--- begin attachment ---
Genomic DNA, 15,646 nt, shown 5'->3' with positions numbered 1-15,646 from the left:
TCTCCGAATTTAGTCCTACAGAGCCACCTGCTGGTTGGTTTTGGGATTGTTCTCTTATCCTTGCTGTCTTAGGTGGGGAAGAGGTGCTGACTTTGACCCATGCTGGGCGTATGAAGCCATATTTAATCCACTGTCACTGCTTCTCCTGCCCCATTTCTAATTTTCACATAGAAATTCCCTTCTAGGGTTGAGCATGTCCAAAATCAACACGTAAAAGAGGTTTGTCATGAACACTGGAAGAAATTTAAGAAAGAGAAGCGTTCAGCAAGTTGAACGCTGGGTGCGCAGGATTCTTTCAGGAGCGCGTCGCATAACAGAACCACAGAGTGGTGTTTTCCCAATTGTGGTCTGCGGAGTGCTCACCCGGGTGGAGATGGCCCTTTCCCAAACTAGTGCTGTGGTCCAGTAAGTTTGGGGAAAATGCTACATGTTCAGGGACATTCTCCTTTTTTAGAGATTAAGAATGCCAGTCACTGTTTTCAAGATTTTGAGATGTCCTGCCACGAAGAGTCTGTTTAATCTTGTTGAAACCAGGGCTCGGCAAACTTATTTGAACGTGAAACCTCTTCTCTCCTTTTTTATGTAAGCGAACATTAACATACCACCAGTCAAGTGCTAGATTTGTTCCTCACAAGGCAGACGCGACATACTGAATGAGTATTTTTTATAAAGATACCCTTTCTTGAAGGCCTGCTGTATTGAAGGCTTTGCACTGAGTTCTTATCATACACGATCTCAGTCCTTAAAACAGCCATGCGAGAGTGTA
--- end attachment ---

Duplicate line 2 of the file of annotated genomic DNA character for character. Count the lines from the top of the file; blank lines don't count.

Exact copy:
TCTCCGAATTTAGTCCTACAGAGCCACCTGCTGGTTGGTTTTGGGATTGTTCTCTTATCCTTGCTGTCTTAGGTGGGGAAGAGGTGCTGACTTTGACCCATGCTGGGCGTATGAAGCCATATTTAATCCACTGTCACTGCTTCTCCTGCCCCATTTCTAATTTTCACATAGAAATTCCCTTCTAGGGTTGAGCATGTCCAAAATCAACACGTAAAAGAGGTTTGTCATGAACACTGGAAGAAATTTAAGAAAGAGAAGCGTTCAGCAAGTTGAACGCTGGGTGCGCAGGATTCTTTCAGGAGCGCGTCGCATAACAGAACCACAGAGTGGTGTTTTCCCAATTGTGGTCTGCGGAGTGCTCACCCGGGTGGAGATGGCCCTTTCCCAAACTAGTGCTGTGGTCCAGTAAGTTTGGGGAAAATGCTACATGTTCAGGGACATTCTCCTTTTTTAGAGATTAAGAATGCCAGTCACTGTTTTCAAGATTTTGAGATGTCCTGCCACGAAGAGTCTGTTTAATCTTGTTGAAACCAGGGCTCGGCAAACTTATTTGAACGTGAAACCTCTTCTCTCCTTTTTTATGTAAGCGAACATTAACATACCACCAGTCAAGTGCTAGATTTGTTCCTCACAAGGCAGACGCGACATACTGAATGAGTATTTTTTATAAAGATACCCTTTCTTGAAGGCCTGCTGTATTGAAGGCTTTGCACTGAGTTCTTATCATACACGATCTCAGTCCTTAAAACAGCCATGCGAGAGTGTA